Profit warning sours candy giant’s IPO plans

Profit warning sours candy giant's IPO plans
Candyking CEO David von Laskowski. File photo: TT
Swedish candy maker Candyking has scrapped a much-hyped initial public offering after issuing a profit warning the day before its shares were due to start trading on the Stockholm stock exchange.

Investors had been drooling over the chance to buy shares in Candyking, a dominant player in the Swedish market for pick 'n' mix candy, ever since the company announced in November that it planned to list shares on NASDAQ OMX Stockholm exchange.

Shares were due to start trading on Thursday, with the offer expected to bring in 500 million kronor ($75.8 million) to help Candyking expand into new markets beyond the Nordics, the UK, Ireland, and Poland and to reduce its debt levels.

But on Wednesday, the company was forced to issue a profit warning following two fires at supplier factories, increasing production costs and expected to dent fourth quarter results by 3.5 million kronor. At the same time, Candyking said it was "postponing" its IPO to Monday, December 16th, to allow investors time to consider the effects of the warning.

The move left many experts scratching their heads.

"I've never heard of any company ever issuing a profit warning before a stock exchange introduction," Claes Hemberg from Avanza Bank told the TT news agency on Wednesday.

Candyking's planned listing took another unexpected turn on Friday morning, however, when the company announced it was scrapping the IPO altogether.

The company said that while interest from investors had been "strong", uncertainty in the market caused by news of the factory fires prompted owners to cancel the IPO.

"We must in this situation think of the company and the investors that have applied for acquisition of shares. It is not fair to either of the parties involved to begin the journey with Candyking as a listed company with the negative signatures that the latest events have created," Candyking board chair Jan Ohlsson, who is also chair of Accent Equity Partners AB, one of the company's primary owners, said in a statement.

"We note that the company through unfortunate circumstances, beyond our control, did not get the opportunity it deserved on the stock exchange. Our belief in Candyking remains firm and we will therefore continue developing the company outside the exchange.”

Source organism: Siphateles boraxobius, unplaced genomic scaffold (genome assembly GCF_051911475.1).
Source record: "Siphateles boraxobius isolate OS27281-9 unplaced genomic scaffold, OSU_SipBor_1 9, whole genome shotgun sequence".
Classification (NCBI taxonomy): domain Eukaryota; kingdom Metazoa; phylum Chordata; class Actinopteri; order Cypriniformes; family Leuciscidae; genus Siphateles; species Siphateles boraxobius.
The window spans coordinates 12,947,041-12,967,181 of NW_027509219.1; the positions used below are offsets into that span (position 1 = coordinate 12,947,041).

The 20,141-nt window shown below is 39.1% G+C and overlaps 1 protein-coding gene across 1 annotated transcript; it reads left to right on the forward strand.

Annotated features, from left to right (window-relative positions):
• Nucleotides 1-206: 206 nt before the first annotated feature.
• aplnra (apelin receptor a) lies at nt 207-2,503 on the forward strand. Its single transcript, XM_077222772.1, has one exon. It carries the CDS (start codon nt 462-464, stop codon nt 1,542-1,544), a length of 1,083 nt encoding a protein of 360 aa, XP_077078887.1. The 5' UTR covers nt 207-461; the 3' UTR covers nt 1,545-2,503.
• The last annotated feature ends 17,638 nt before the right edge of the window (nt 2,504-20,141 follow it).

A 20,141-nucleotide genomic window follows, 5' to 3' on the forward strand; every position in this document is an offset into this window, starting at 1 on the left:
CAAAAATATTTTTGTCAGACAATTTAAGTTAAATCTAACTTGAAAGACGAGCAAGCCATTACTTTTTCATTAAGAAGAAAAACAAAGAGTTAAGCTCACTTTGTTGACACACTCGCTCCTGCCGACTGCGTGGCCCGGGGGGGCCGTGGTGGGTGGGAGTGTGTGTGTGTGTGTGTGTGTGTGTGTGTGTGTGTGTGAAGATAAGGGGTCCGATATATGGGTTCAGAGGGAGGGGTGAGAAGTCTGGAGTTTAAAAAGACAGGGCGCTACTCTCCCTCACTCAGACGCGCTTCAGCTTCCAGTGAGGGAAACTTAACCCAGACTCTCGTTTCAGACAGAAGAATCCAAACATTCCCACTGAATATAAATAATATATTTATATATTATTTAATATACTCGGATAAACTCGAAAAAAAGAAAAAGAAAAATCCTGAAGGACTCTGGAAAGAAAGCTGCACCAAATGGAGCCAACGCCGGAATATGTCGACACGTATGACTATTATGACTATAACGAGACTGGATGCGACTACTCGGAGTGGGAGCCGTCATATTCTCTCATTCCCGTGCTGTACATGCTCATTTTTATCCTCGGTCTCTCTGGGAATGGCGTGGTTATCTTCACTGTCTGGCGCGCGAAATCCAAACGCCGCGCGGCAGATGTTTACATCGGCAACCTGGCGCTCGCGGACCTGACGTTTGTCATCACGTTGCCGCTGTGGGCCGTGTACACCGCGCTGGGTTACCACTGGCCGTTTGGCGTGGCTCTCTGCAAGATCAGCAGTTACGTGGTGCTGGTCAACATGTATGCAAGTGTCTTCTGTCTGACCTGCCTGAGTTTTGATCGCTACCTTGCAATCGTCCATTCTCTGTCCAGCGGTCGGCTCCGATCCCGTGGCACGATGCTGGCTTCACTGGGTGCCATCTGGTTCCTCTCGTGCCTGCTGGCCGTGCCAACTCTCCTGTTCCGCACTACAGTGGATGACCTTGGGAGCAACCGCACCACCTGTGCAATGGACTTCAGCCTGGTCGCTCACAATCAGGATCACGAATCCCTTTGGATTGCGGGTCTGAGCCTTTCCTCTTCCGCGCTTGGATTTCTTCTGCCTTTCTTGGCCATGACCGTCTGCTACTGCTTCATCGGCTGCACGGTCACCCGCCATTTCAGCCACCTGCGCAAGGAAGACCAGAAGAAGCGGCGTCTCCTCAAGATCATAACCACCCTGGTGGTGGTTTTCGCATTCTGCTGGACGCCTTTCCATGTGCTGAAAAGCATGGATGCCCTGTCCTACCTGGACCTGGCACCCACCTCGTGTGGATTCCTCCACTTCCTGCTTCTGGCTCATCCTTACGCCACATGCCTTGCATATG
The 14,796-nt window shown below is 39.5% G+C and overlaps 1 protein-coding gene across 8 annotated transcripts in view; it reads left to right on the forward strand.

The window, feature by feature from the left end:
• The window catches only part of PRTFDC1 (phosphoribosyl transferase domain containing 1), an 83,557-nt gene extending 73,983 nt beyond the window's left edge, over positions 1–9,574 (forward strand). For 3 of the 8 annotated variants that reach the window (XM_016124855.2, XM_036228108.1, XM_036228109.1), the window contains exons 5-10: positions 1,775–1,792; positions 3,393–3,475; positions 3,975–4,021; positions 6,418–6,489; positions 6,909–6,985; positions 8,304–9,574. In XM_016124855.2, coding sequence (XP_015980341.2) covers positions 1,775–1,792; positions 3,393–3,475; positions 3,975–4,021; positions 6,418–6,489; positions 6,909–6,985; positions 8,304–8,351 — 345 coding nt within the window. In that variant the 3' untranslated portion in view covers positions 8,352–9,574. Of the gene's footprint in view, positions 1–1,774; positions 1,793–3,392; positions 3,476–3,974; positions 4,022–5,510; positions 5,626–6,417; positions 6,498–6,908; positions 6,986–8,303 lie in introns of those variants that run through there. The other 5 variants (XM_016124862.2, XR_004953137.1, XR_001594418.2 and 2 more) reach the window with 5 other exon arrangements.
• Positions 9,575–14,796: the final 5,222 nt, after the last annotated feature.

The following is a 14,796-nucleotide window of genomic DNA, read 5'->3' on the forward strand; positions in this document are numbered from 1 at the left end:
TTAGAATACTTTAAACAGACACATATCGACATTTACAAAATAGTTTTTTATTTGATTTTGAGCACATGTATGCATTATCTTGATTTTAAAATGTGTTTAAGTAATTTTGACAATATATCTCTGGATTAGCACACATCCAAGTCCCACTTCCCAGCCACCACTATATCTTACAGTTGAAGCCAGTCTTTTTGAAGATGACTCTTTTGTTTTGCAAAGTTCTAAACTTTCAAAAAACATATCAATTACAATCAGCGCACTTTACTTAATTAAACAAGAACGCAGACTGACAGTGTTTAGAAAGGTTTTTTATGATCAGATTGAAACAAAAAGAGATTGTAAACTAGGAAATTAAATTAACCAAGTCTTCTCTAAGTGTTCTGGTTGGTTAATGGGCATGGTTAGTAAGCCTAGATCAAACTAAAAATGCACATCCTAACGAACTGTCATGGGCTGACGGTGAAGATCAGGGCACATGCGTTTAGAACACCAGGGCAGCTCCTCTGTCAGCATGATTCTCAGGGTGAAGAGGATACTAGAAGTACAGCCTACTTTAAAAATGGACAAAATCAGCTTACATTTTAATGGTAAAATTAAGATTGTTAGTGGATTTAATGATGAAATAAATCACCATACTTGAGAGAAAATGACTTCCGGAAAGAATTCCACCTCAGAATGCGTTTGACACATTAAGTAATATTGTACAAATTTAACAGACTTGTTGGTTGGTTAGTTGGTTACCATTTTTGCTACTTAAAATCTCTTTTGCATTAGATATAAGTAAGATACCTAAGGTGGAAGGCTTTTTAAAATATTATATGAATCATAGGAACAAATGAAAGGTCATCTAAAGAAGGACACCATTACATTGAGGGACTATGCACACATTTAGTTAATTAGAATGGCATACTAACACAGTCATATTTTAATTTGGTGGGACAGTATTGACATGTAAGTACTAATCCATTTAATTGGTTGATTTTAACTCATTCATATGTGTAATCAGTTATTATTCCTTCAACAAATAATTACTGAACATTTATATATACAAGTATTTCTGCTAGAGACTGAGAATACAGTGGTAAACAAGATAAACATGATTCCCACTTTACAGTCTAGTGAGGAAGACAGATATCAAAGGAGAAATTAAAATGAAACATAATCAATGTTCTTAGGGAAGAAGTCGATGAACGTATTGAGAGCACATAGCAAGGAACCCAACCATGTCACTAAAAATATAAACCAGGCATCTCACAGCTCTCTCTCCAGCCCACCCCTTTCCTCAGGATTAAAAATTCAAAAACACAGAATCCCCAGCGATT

In addition to Accent, venture capital firm EQT is the other main owner of Candyking, which was founded in 1984 and had a turnover of 1.7 billion kronor in 2012.
Later on Thursday, Ohlsson said the owners had done the right thing by pulling the plug on Candyking's stock listing. 

"I should be praised," he told the newspaper Svenska Dagbladet (SvD). "I find it difficult to understand the negative press about this in the past few days." 

At the same time, Ohlsson conceded that it was highly unusual to issue a profit warning the day before a planned launch. He said he and his colleagues had at first not realized the extent of the fires' effect on the business. 

"We didn't see the effects at first, and of course you can criticize us for that," he said.

Candyking does not own any factories itself, rather acting as a pick 'n' mix giant wholesaler in the Nordic region, where people's confectionery consumption has gone up on average 1.2 percent per year since 2002. 

"With the exception of Denmark, the confectionery markets in the Nordics have proved to be resilient to GDP swings, which the company believes is primarily a result of confectionery being an impulse-driven and relatively cheap product category," the company writes on its website. 

In the wake of its trashed stock exchange plans, however, Candyking CEO David von Laskowski said it had been a turbulent period for the company, adding they came clean as soon as they could. 

"As soon as we got the information, we published it," he said.

The Dagens Nyheter newspaper's finance correspondent Pia Gripenberg said the last-minute pullout was utterly unique.

"I've never heard of anything like it," she said. "Companies that pull out of going public usually do it because they've received a better bid from an external buyer."

She said the long-term effect could be reluctance to buy into the company in the future.

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